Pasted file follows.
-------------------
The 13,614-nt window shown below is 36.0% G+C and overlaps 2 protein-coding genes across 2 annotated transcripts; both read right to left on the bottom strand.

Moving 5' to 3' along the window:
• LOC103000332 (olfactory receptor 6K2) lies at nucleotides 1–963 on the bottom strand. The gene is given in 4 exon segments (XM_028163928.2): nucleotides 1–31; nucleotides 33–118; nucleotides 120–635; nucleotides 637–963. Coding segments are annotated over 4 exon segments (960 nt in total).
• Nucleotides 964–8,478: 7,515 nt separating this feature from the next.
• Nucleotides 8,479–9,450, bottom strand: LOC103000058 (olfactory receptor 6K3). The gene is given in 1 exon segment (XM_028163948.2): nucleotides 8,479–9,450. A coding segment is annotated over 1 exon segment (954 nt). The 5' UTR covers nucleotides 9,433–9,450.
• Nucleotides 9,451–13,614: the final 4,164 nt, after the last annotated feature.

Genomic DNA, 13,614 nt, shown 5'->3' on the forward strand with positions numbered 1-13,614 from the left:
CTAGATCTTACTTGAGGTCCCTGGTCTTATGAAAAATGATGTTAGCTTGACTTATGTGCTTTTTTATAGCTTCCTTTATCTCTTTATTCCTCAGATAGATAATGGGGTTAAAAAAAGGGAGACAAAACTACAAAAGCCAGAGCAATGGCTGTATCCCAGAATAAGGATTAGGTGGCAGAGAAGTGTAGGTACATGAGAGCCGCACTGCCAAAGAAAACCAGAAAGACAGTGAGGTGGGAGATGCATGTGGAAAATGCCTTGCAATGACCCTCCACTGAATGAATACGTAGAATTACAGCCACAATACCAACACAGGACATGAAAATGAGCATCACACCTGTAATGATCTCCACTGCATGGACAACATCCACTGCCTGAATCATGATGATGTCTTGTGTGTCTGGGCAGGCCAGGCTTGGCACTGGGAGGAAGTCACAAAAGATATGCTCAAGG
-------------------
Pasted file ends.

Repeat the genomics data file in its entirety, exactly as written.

The 13,614-nt window shown below is 36.0% G+C and overlaps 2 protein-coding genes across 2 annotated transcripts; both read right to left on the bottom strand.

Moving 5' to 3' along the window:
• LOC103000332 (olfactory receptor 6K2) lies at nucleotides 1–963 on the bottom strand. The gene is given in 4 exon segments (XM_028163928.2): nucleotides 1–31; nucleotides 33–118; nucleotides 120–635; nucleotides 637–963. Coding segments are annotated over 4 exon segments (960 nt in total).
• Nucleotides 964–8,478: 7,515 nt separating this feature from the next.
• Nucleotides 8,479–9,450, bottom strand: LOC103000058 (olfactory receptor 6K3). The gene is given in 1 exon segment (XM_028163948.2): nucleotides 8,479–9,450. A coding segment is annotated over 1 exon segment (954 nt). The 5' UTR covers nucleotides 9,433–9,450.
• Nucleotides 9,451–13,614: the final 4,164 nt, after the last annotated feature.

Genomic DNA, 13,614 nt, shown 5'->3' on the forward strand with positions numbered 1-13,614 from the left:
CTAGATCTTACTTGAGGTCCCTGGTCTTATGAAAAATGATGTTAGCTTGACTTATGTGCTTTTTTATAGCTTCCTTTATCTCTTTATTCCTCAGATAGATAATGGGGTTAAAAAAAGGGAGACAAAACTACAAAAGCCAGAGCAATGGCTGTATCCCAGAATAAGGATTAGGTGGCAGAGAAGTGTAGGTACATGAGAGCCGCACTGCCAAAGAAAACCAGAAAGACAGTGAGGTGGGAGATGCATGTGGAAAATGCCTTGCAATGACCCTCCACTGAATGAATACGTAGAATTACAGCCACAATACCAACACAGGACATGAAAATGAGCATCACACCTGTAATGATCTCCACTGCATGGACAACATCCACTGCCTGAATCATGATGATGTCTTGTGTGTCTGGGCAGGCCAGGCTTGGCACTGGGAGGAAGTCACAAAAGATATGCTCAAGG